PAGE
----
Wednesday, November 10, 2010

Tight leash for monks

This article reminds me of the time I was studying the Cambodian language under the tutelage of 3 young Cambodian monks in 2004. I discovered that monks are the same as any young boy in his teens, hormones and all. They kept a pair of binoculars to watch any young girls who came into the pagoda compound.

In addition to that, I actually had a monk fall in love with me, sending me frequent emails describing how he wanted to hold my hand and such. And this was after only meeting him once. I have to laugh a little at the thought of the monks being told to watch the boat races from a "safe distance" to keep them in line with Buddhist precepts.

Monks line up in front of Angkor Wat during a Visak Bochea Day ceremony in April. Photo by: Sovan Philong

Wednesday, 10 November 2010

By Vong Sokheng

Buddhist monks will be allowed to watch boat races during the upcoming water festival – but only from a safe distance.

The Ministry of Cults and Religions says it has banned Buddhist monks from walking freely among the crowd during the three-day festival, which runs from November 20-22, in order to preserve proper Buddhist morality.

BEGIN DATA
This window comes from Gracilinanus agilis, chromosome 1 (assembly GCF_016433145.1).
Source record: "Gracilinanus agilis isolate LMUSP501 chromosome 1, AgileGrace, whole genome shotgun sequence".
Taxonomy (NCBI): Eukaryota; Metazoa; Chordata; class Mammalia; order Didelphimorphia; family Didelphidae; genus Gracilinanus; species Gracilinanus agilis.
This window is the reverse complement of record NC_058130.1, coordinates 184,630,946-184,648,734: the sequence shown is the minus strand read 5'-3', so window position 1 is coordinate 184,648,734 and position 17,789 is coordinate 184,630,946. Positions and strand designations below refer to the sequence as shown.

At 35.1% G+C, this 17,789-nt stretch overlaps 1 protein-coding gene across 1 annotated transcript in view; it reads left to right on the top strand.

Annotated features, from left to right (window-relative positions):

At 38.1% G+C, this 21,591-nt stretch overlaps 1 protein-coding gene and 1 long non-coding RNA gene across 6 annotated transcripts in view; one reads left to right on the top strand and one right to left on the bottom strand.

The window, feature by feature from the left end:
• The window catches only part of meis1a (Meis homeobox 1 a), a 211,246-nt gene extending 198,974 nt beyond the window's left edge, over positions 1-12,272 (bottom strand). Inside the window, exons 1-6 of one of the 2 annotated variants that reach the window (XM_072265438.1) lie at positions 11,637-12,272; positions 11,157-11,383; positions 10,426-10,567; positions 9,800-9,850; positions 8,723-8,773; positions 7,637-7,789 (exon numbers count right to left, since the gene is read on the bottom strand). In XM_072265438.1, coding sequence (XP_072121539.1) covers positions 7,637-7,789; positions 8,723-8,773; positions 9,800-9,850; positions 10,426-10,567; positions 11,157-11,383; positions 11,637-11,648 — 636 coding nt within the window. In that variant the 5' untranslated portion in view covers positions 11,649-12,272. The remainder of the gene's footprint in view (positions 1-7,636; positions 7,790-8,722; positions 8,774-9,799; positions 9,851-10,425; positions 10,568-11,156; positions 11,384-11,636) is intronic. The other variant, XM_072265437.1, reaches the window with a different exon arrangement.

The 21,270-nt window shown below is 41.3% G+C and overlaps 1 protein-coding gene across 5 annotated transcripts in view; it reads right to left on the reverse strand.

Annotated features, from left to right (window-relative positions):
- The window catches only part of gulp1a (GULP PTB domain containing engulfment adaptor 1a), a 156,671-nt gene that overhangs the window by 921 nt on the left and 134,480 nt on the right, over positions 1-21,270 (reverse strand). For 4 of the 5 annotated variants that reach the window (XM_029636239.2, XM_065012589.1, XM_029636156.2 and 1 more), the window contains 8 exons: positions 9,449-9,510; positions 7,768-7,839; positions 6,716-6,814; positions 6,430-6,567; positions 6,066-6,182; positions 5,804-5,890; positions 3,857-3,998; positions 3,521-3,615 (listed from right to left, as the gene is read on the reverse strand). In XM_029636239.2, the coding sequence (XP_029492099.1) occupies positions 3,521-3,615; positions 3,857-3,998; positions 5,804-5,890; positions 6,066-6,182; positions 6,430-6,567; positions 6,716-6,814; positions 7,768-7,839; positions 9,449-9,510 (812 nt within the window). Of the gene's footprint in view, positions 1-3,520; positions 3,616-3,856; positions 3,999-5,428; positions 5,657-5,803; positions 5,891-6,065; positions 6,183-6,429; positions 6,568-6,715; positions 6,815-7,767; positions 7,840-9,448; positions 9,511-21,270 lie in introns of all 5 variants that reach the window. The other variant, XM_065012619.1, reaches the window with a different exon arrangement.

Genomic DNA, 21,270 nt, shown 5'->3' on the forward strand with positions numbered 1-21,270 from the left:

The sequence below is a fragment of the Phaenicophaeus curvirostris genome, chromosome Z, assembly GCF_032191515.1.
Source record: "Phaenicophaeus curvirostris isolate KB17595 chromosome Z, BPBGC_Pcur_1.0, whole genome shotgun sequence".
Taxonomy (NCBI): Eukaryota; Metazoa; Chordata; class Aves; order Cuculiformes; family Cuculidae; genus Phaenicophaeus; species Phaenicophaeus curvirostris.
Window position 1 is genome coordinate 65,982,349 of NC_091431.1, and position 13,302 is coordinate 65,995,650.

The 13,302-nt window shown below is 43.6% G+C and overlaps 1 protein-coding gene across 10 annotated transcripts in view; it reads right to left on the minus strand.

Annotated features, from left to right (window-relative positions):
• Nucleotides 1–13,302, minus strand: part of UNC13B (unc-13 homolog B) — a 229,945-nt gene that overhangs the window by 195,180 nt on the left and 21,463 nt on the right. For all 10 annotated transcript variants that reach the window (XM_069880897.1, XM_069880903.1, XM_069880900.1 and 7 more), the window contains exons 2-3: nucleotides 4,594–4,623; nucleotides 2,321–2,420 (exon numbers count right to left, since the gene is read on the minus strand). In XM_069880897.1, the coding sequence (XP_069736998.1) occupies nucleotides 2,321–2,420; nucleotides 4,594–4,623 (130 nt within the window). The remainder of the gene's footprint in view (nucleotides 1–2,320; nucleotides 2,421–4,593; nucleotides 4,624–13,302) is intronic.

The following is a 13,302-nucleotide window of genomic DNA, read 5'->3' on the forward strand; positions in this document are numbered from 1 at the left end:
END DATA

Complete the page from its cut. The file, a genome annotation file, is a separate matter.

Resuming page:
“We are not prohibiting the Buddhist monks from taking part during the festival if the monks will gather and sit in one place that is not too close to the crowd,” said Dork Narin, secretary of state at the ministry.

“In order to keep monks in [line with] good Buddhist concepts and to keep a neutral mind, we will not allow the monks to walk freely in the crowd because the monks could break the rules if they see a sexy lady or a couple kissing in the crowd.”

Monks are expected to remain celibate, refrain from touching or being alone with women and are forbidden to drink alcohol.

At least 20 Buddhist monks were disciplined at last year’s water festival for allegedly walking amongst the crowd and flirting with girls, said Ten Borana, personal assistant to the Kingdom’s chief Buddhist monk Non Nget.


  1. thanks for sharing that article. i knew there were monks and reverends... but never really thought about the difference between the two. a have a friend who is the daughter of a Buddhist reverend. so i guess reverends are to pastors (in Christianity) as monks are to priests?

  2. There is a definite hierarch within the pagoda, with lay monks, novice monks as well as monk chiefs.